My family and I consider Pastor Derek Jones as a part of our family. He is human, and, yes he makes mistakes. He will openly tell anyone that there is only one perfect “being” and that is God. He has never even pretended to be perfect and he is as authentic and transparent as they come. He has never wanted to be put on a pedestal, for only one deserves that honor. We will continue to support our Pastor, Michael Derek Jones.

Mathew 7:1-5 1 “Do not judge, or you too will be judged. 2 For in the same way you judge others, you will be judged, and with the measure you use, it will be measured to you. 3 “Why do you look at the speck of sawdust in your brother’s eye and pay no attention to the plank in your own eye? 4 How can you say to your brother, ‘Let me take the speck out of your eye,’ when all the time there is a plank in your own eye? 5 You hypocrite, first take the plank out of your own eye, and then you will see clearly to remove the speck from your brother’s eye.

And finally, one comment that suggests there is more to this story:

It is very important to note that this is not the first time that Michael Derek Jones has been in trouble with the law for violence. He has previously served time for a violent offense.

All of the cult like supporters of Michael Derek Jones are basing their opinions on what they were TOLD by MICHAEL DEREK JONES.

The TRUTH will come out in court.

For those of you who are claiming self defense, a normal person, in a reasonable state of mind, should retreat if they feel threatened, especially if they are at a house where they were not invited to.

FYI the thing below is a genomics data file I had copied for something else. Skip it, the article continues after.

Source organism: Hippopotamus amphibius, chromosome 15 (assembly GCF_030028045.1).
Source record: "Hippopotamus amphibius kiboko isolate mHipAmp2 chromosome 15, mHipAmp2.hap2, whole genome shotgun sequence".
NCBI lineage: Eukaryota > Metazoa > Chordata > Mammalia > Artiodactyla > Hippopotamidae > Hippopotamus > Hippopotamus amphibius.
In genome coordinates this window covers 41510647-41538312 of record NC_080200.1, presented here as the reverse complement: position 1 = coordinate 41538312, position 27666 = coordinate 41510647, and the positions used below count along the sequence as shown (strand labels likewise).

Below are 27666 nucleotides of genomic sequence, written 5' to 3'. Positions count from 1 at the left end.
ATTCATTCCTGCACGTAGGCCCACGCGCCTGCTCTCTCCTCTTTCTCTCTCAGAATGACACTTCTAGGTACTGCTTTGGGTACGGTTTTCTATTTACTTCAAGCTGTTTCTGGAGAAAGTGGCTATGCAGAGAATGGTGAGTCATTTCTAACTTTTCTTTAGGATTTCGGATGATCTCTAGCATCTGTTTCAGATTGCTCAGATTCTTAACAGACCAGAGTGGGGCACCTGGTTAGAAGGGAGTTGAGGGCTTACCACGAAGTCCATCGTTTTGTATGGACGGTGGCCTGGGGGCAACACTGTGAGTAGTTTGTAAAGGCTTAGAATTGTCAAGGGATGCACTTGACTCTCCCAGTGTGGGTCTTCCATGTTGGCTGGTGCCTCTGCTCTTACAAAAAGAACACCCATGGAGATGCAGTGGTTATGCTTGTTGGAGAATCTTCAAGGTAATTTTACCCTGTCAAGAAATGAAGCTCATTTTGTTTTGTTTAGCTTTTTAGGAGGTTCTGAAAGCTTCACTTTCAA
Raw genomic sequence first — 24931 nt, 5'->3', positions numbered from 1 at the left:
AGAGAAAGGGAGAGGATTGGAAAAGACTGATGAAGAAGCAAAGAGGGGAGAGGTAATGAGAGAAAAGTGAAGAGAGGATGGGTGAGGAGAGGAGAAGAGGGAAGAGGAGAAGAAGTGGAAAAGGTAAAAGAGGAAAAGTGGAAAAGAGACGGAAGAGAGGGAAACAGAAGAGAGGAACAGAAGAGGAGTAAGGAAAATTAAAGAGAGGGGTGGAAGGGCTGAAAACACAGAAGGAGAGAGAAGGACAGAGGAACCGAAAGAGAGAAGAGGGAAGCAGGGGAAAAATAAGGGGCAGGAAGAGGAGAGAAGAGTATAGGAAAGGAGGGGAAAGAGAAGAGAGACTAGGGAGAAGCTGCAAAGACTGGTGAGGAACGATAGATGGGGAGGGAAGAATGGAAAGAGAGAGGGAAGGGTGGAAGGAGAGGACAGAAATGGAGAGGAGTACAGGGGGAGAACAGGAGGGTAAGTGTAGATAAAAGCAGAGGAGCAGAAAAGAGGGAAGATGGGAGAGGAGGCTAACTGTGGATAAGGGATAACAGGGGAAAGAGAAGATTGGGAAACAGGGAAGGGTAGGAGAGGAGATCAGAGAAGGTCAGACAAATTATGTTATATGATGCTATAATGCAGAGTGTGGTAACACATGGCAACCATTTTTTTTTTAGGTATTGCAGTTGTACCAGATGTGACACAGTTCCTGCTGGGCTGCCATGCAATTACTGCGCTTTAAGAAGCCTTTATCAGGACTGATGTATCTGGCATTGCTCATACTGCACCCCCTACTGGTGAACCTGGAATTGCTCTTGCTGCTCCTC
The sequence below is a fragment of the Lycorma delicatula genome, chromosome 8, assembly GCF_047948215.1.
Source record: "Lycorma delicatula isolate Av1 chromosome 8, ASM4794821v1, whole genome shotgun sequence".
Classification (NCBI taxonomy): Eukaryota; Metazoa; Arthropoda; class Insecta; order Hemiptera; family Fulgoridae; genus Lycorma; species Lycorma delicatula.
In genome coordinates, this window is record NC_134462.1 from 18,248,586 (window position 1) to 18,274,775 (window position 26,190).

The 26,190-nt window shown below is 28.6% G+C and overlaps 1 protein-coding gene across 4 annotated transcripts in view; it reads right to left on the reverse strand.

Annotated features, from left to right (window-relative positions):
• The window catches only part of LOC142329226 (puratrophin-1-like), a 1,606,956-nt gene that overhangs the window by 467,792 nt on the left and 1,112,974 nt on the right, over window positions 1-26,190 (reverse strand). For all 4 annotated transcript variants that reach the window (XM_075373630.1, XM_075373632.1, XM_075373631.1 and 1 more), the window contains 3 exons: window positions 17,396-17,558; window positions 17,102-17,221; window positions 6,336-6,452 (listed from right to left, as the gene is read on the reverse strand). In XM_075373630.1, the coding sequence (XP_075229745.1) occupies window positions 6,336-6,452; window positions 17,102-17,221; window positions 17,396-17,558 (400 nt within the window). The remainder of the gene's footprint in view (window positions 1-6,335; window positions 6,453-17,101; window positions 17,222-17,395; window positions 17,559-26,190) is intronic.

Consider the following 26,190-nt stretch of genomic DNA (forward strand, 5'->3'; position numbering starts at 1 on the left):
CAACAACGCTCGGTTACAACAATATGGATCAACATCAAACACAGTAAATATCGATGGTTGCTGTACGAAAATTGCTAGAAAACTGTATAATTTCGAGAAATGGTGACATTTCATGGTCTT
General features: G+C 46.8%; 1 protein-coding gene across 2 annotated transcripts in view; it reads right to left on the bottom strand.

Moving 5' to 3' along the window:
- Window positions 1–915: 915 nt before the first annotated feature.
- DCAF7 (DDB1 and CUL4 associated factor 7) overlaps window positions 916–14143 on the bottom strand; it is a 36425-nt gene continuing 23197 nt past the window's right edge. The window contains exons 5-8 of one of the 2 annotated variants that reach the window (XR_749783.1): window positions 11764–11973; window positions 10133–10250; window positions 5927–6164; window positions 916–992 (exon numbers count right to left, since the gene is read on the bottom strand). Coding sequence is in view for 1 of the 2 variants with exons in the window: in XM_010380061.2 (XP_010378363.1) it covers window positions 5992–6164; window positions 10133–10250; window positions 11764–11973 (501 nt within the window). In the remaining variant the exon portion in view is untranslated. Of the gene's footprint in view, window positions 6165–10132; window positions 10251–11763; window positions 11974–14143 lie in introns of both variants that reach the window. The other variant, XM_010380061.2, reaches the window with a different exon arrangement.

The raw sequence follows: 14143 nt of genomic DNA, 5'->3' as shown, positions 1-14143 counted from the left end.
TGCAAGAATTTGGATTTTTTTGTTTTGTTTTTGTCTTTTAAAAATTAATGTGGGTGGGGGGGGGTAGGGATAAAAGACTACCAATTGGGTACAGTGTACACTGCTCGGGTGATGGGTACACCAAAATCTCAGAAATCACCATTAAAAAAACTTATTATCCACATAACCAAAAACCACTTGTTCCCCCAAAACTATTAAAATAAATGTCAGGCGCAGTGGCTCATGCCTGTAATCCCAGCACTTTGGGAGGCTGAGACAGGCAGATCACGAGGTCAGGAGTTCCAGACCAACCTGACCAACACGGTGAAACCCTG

The medical records and photos of the victims face will provide clear evidence that this was not a case of self defense. It was a violent beating. How does Michael Derek Jone’s face look in the mug shot? Does he look injured?

What is truly sad is that one of the cult like supporters of Michael Derek Jones called DHS and made false accusations against the victim. DHS went to the victim’s house, and after seeing the wounds and swelling on the victim’s face, interviewing the victim’s daughter, and inspecting the home, immediately concluded that the report was unsubstantiated and only a clear attempt to smear the victim. DHS left the victim’s house after only 10 minutes or so. Shame on you.

For the cult like supporter quoting scripture, you left out Matthew chapter 5 verse 39.
“But I tell you, do not resist an evil person. If anyone slaps you on the right cheek, turn to them the other cheek also.”

The thing that the cult like supporters of this man need to realize, is that he came up with a story to try to make himself not look responsible. When the truth comes out in court, his story will not matter. The facts are what matter.

I do feel sorry for the members of Sold Out Church. You are having to accept some facts that are not easy to accept.

And I feel sorry for the family of Michael Derek Jones.

I hope that all of the truth comes out in court and that justice is served.

In 2014, The Arkansas Online ran a feature story about Jones. Here’s an excerpt of what they had to say:

Derek Jones of Conway said he knew when he was 8 years old that he was called to the ministry, but he went astray for years before accepting the call.

His passion reignited, the now 32-year-old started Sold Out Church about two years ago with approximately 30 people in his living room, and on Mother’s Day, May 11, the church will hold a grand opening in its renovated building at 1015 Lincoln St. in Conway.

“We don’t believe the church is a building; we believe we are the church. We’re here for the world,” he said.

The flier for the church uses the saying: “This ain’t your momma’s church.”

Jones said he grew up in North Little Rock, the son of an alcoholic. His parents divorced when he was 2, and his father has since died.

“When I was 12, my godfather passed away,” Jones said. “I turned away, looked for answers” in unhealthy ways. “I ran into trouble. I felt Jesus had betrayed me.”